Leaders of the Legal Atlas initiative, a partnership between the Maureen and Mike Mansfield Center at The University of Montana and a Missoula private startup venture, traveled to The Hague, Netherlands, earlier this month to accept the 2012 Innovating Justice Award and 50,000 euros to further develop the initiative.
Legal Director Jim Wingard and Science Director Maria Pascual founded Legal Atlas and approached the Mansfield Center in 2010 to propose a partnership to do research with their company. UM students in disciplines such as natural sciences, political science and law are working to research laws in countries around the world that relate to agriculture, land reform, oil and gas, natural resources mining, water rights and other environmental topics.
Legal Atlas builds a virtual knowledge platform with this information, which can assist governments, international agencies, businesses, practitioners, academics and nonprofits on work or research they are doing that requires a broad understanding or comparison of laws. Wingard and Pascual came up with the idea after working 20 years in international development. They both encountered difficulties in identifying regulations and laws relevant to the implementation of projects in different countries, which can vary greatly. The platform helps businesses and organizations, and the partnership, they say, helps students.
“This kind of project or activity has a strong social-entrepreneur concept behind it,” Wingard said. “It’s something where a lot of research can be done and is typically best done in an academic setting.”
Working with Legal Atlas provides students with internships during school, and can provide career paths and opportunities as they graduate.
Kelsey Stamm, a second-year graduate student in political science, began working with Legal Atlas because of her interest in international development and her experience living in Latin America.
“It opened up my perspective to issues in the world,” Stamm said. “I am interested in international development, but I had never thought of legal development being part of that.”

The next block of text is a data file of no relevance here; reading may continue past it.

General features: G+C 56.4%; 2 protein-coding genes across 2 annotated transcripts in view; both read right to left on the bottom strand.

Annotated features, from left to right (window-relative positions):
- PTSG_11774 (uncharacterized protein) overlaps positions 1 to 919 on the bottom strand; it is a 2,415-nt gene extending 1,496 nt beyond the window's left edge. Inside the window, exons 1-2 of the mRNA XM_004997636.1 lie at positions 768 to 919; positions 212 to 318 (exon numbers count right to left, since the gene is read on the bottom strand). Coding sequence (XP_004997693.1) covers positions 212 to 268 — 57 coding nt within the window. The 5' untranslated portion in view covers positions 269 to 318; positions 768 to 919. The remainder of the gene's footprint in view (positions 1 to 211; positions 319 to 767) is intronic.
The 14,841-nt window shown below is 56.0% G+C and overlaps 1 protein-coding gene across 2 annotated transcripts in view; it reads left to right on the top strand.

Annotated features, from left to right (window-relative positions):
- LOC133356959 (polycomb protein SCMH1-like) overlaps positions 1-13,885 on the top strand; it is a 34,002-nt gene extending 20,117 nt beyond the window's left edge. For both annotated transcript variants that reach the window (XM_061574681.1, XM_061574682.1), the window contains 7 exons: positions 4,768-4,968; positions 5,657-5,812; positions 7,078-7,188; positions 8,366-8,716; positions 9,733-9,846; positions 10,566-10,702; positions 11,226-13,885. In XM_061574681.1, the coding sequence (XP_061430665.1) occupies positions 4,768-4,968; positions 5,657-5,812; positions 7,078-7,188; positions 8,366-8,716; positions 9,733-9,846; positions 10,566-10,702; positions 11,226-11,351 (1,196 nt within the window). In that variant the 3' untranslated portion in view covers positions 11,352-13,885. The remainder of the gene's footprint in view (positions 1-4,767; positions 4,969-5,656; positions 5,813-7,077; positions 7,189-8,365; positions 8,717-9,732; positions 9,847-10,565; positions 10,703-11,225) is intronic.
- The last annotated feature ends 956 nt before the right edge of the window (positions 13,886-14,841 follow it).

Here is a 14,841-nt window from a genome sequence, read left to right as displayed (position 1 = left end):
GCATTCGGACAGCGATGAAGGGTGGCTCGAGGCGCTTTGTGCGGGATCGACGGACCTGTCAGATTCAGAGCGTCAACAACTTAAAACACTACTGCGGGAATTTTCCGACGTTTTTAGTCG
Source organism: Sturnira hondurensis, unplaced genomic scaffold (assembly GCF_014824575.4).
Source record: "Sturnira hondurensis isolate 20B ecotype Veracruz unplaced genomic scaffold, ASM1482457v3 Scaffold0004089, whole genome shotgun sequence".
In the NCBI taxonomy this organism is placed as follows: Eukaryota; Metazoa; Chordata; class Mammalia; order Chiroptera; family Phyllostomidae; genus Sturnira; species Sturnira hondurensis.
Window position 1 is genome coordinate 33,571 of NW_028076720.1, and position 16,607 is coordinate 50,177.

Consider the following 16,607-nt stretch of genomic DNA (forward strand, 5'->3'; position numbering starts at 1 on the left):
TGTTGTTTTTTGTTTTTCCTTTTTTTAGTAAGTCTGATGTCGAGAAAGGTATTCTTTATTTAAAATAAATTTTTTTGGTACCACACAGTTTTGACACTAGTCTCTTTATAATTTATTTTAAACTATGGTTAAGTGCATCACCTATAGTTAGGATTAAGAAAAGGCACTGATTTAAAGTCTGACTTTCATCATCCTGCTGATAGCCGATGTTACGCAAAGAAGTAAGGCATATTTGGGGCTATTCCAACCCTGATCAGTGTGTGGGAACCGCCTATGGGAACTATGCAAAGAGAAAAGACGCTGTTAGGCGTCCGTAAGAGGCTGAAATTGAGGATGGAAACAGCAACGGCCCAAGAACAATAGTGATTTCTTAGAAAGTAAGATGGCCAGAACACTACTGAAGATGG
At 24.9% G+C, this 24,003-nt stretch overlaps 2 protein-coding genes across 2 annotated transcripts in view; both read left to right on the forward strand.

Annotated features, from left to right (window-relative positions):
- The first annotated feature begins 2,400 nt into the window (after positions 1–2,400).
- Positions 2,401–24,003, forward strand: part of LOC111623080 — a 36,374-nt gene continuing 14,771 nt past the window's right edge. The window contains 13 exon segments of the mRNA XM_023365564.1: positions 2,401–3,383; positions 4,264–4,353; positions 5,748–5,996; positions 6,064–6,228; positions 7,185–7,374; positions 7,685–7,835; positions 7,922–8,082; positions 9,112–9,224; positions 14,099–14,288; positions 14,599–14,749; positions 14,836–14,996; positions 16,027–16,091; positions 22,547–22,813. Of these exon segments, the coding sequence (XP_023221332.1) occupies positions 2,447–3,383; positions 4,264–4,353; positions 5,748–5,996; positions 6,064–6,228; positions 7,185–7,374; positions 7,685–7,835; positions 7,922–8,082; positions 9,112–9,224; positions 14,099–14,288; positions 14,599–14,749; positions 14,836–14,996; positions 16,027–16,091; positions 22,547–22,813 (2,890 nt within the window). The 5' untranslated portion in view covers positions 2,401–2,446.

Stamm’s professional paper for her master’s degree, which she recently presented, was inspired by her work with Legal Atlas. After graduation, she will stay on full-time at the Mansfield Center, working on the Cambodia and economic development programs.
Otto Koester, associate director of the Mansfield Center, said the center and the University have supported the partnership by providing offices for Legal Atlas in the MonTEC building and a salary for one of the primary researchers working as a part-time research faculty member. The information and service provided by Legal Atlas falls under the Mansfield Center’s mission to promote ethics and public affairs on a global scale.
Koester said in addition to providing information about the laws in different countries, the Legal Atlas website relies on geographic information systems to provide data about the implementation and impact of laws on people and everyday life in any part of the world. It could be equally useful in providing essential information about local conditions for a developer looking to invest or build in a different country or a nonprofit advocating for legal, regulatory or social change.
Wingard and Pascual also are developing the business side of Legal Atlas, which they say aims to create job opportunities for professionals and graduates in the community.
The award money from the Innovating Justice Award will allow them to access business incubator services in Europe to further develop Legal Atlas.
The beta version of the platform has not yet been released to the public, but Legal Atlas has a social network presence on Twitter and Facebook. More information about Legal Atlas and the Mansfield Center is available at http://www.umt.edu/mansfield/Legal-Atlas/. For more information call Wingard at 406-532-3223 or email email@example.com.